In America, The Civil War reminds the reader of a tactic to get the attention of a group that normally couldn't care less about existing situations: hit them in the pocket. Conversely, Equiano tries to hit the British nobility in the heart. Utilizing moral arguments rather than economic, Equiano neither promotes revolution, nor waits for economic forces to promote emancipation, he tries to hasten reform (note5).

In addition to the fact that Equiano's audience is the British nobility, he repeatedly begs the Queen to interpose on behalf of "the wretched Africans."6 As an intelligent and devoutly religious free man, he has more influence on powerful whites than a "savage" slave would have. Utilizing Christian rhetoric, as well as other moral maneuvers--like portraying individual slave owners as evil--Equiano invites the powers that exist to continue their reign. Non threateningly, he asks for the freedom of his brethren. So, focusing not on revolution, nor on economic reform, he implores the morals of the literate society, hoping they will recognize his humble requests.

Whether Equiano's goals are different than slaves' goals that violently rise up, or whether Equiano just uses different means to achieve the same results, he obviously promoted black freedom. His own assimilation and leanings toward Christianity, capitalism, and colonialism need to be examined too, for he married a British woman, became devoutly Christian, and in some ways encouraged colonialism to continue when he worked to bring literacy to Sierre Leone. But for now, it is with the British nobility and other religious countrymen as his audience that Equiano sets out to write his autobiography. His purpose, whether purporting assimilation or not--and whether pushing Christianity, capitalism, and even colonialism--is to urge the freedom of the slaves.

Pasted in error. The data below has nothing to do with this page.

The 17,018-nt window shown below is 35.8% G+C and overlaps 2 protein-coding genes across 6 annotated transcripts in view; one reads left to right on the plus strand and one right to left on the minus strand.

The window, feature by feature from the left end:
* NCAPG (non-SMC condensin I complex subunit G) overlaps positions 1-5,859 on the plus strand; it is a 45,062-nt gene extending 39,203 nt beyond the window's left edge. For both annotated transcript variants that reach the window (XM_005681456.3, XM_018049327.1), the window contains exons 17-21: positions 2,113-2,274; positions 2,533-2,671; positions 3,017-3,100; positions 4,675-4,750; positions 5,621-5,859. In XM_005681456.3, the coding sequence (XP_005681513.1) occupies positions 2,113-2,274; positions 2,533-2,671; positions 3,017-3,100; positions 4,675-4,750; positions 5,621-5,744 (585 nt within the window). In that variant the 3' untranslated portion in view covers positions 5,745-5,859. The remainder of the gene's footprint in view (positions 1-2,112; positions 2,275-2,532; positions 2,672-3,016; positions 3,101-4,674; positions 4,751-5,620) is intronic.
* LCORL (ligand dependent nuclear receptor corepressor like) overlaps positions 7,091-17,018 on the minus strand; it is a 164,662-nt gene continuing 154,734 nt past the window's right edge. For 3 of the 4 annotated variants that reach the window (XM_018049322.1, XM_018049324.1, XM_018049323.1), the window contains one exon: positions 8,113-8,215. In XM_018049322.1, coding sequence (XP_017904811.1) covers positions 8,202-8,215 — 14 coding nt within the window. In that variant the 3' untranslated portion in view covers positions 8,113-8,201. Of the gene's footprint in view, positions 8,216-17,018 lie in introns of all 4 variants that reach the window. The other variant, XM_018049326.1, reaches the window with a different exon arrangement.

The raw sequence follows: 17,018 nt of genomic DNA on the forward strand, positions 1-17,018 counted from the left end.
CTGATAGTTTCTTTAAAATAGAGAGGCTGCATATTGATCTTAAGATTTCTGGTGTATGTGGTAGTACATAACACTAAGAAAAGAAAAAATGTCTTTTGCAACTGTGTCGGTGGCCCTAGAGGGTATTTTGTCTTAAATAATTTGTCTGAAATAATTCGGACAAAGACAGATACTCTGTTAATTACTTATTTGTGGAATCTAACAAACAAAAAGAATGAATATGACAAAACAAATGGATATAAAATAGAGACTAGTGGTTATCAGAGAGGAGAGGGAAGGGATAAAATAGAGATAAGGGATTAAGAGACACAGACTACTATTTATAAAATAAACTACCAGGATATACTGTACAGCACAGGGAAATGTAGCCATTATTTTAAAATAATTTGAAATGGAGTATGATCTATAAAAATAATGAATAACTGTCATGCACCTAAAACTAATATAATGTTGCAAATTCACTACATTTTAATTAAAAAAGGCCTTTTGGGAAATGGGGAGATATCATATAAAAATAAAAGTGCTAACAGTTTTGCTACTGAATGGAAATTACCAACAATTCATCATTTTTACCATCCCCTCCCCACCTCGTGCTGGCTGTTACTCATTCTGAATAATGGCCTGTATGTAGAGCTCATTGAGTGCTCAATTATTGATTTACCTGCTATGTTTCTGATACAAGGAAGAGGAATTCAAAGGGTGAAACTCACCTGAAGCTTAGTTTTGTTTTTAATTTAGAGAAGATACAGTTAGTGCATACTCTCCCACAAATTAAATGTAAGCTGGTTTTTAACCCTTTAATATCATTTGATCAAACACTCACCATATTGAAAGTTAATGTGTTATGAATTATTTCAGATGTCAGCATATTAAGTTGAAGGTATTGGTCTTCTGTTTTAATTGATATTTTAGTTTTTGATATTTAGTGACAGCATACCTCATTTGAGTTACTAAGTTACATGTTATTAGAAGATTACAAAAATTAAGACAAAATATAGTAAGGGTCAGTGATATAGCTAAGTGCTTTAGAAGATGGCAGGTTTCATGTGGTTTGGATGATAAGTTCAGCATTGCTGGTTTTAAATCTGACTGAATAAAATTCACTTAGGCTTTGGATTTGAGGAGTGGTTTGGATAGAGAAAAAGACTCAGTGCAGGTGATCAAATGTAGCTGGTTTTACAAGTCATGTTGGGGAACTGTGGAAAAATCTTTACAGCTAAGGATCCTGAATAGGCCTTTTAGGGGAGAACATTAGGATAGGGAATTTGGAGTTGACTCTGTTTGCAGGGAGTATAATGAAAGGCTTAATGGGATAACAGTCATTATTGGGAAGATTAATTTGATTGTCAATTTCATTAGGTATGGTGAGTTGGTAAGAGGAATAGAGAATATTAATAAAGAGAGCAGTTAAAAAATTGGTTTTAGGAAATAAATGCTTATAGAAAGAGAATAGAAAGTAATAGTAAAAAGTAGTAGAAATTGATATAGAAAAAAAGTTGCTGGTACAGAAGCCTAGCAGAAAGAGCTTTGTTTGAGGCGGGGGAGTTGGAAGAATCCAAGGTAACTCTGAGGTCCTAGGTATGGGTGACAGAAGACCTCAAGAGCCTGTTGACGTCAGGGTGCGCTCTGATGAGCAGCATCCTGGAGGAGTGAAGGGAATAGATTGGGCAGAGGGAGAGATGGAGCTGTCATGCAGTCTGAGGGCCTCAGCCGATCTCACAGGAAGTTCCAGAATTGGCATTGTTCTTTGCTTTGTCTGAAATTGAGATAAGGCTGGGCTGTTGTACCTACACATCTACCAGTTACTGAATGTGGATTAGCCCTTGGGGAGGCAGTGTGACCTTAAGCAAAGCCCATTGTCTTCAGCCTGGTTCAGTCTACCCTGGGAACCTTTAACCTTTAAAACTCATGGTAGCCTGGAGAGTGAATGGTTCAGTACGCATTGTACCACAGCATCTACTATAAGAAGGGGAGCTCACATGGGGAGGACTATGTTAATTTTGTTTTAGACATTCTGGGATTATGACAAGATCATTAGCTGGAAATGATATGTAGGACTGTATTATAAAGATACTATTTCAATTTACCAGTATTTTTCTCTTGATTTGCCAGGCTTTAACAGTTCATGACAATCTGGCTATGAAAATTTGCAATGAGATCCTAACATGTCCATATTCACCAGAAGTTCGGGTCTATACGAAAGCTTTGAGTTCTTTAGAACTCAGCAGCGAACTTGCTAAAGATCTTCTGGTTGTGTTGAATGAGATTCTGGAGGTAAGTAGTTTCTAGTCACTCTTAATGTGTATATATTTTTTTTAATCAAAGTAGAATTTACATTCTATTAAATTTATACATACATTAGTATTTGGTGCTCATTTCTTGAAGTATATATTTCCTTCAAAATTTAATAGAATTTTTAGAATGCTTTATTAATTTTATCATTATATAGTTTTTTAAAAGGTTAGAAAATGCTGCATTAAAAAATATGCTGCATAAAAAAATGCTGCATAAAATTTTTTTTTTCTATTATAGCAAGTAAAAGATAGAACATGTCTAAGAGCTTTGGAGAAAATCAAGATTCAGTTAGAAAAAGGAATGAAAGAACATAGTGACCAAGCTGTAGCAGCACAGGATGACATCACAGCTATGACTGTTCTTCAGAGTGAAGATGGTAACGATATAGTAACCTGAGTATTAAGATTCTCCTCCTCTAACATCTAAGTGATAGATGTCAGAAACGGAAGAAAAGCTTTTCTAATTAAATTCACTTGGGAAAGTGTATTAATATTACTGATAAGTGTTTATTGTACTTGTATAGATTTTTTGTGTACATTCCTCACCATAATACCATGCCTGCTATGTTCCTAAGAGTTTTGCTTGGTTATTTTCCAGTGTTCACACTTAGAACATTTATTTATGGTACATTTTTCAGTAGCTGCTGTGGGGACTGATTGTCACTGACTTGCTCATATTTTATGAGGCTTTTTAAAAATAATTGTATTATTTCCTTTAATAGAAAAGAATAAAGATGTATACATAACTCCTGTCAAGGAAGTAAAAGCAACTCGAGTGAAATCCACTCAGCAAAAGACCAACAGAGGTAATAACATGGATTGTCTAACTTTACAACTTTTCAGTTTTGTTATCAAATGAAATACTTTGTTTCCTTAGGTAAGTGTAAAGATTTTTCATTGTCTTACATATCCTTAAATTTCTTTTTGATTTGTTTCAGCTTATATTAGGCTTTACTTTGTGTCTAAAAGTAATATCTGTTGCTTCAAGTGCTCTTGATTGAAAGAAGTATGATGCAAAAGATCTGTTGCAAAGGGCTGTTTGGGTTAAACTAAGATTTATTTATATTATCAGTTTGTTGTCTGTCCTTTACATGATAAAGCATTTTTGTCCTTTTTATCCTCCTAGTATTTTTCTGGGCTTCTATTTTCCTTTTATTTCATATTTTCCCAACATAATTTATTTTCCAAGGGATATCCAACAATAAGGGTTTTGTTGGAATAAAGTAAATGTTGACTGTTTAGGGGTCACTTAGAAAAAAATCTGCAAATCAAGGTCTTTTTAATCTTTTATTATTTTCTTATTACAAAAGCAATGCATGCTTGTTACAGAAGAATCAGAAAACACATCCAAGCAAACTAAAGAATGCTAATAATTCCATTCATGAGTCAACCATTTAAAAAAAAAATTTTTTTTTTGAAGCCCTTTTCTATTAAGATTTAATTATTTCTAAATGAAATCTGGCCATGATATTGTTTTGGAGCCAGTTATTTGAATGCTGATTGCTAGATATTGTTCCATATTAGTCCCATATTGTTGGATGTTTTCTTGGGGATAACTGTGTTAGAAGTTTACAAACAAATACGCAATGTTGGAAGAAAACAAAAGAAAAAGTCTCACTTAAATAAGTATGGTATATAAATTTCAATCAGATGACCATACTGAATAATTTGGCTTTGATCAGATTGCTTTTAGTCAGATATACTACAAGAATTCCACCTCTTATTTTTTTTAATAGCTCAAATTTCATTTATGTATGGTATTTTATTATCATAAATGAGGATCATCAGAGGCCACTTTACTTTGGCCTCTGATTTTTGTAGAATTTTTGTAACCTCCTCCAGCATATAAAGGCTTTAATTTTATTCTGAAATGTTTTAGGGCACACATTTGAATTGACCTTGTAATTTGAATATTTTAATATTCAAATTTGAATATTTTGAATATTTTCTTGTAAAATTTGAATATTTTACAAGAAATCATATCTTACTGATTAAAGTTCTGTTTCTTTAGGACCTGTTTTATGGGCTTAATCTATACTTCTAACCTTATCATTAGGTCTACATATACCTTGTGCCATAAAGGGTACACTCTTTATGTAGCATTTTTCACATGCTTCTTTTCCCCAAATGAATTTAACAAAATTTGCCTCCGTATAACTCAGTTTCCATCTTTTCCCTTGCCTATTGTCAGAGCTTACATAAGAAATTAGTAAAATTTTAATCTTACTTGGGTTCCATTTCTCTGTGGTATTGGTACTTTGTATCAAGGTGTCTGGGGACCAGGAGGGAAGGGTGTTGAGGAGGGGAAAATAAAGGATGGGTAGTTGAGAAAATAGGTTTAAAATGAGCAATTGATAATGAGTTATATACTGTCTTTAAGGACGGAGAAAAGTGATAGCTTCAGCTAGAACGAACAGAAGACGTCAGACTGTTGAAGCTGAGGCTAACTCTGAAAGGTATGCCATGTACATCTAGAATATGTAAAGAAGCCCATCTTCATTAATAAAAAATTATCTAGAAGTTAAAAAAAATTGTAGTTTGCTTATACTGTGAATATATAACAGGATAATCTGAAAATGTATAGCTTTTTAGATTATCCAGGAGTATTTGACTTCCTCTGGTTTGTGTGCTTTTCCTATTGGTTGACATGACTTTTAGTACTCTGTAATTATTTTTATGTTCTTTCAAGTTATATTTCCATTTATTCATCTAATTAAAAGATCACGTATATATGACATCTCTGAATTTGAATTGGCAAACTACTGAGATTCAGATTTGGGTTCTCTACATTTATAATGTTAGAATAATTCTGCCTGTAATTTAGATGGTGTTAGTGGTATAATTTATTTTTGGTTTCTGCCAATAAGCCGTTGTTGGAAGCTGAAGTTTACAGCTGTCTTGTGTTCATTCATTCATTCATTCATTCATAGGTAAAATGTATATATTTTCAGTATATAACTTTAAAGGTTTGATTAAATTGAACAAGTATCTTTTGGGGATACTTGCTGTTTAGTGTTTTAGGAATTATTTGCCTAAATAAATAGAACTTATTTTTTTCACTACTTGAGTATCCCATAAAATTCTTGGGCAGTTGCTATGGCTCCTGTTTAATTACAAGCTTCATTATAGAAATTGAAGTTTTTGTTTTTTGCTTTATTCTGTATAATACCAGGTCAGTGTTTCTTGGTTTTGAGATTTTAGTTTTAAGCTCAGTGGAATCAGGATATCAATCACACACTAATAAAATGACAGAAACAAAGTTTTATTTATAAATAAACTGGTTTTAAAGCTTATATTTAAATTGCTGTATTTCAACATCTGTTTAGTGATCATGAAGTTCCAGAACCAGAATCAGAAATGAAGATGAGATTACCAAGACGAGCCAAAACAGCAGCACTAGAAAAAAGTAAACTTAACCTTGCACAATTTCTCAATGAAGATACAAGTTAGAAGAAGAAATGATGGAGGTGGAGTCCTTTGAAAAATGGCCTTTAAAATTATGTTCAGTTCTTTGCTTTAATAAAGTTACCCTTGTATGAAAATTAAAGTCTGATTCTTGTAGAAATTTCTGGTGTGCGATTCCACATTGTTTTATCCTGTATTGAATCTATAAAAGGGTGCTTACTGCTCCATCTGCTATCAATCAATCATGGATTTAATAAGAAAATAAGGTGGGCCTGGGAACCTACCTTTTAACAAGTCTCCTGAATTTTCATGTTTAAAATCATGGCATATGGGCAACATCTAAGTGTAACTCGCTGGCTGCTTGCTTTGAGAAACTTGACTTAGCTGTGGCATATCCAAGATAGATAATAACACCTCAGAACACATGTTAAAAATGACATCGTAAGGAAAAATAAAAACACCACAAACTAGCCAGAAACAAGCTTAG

Notes
1. Group Divisions:
One example of what I mean here is the civil rights movement. The civil rights movement was divided amongst itself in many ways--in one instance, by Martin Luther King Jr. and Malcolm X. This rift, caused by differing personal ideals is quite different from some other internal struggles the Black Panthers faced. How many were personal differences, and how many were differences imposed upon them remains a question of historical perspective. For example, it wasn't until years after the COINTELPRO's operations that the FBI's reports were discovered. These reports evinced the FBI's methods to collect information about, and also directions of intent to "disrupt" and "neutralize" five target groups that threatened domestic tranquility in the U.S. Namely, the Communist Party, the Socialist Workers Party, the White Hate Group, the Black Nationalist Hate Group, the New Left, and later, the Black Panther Party.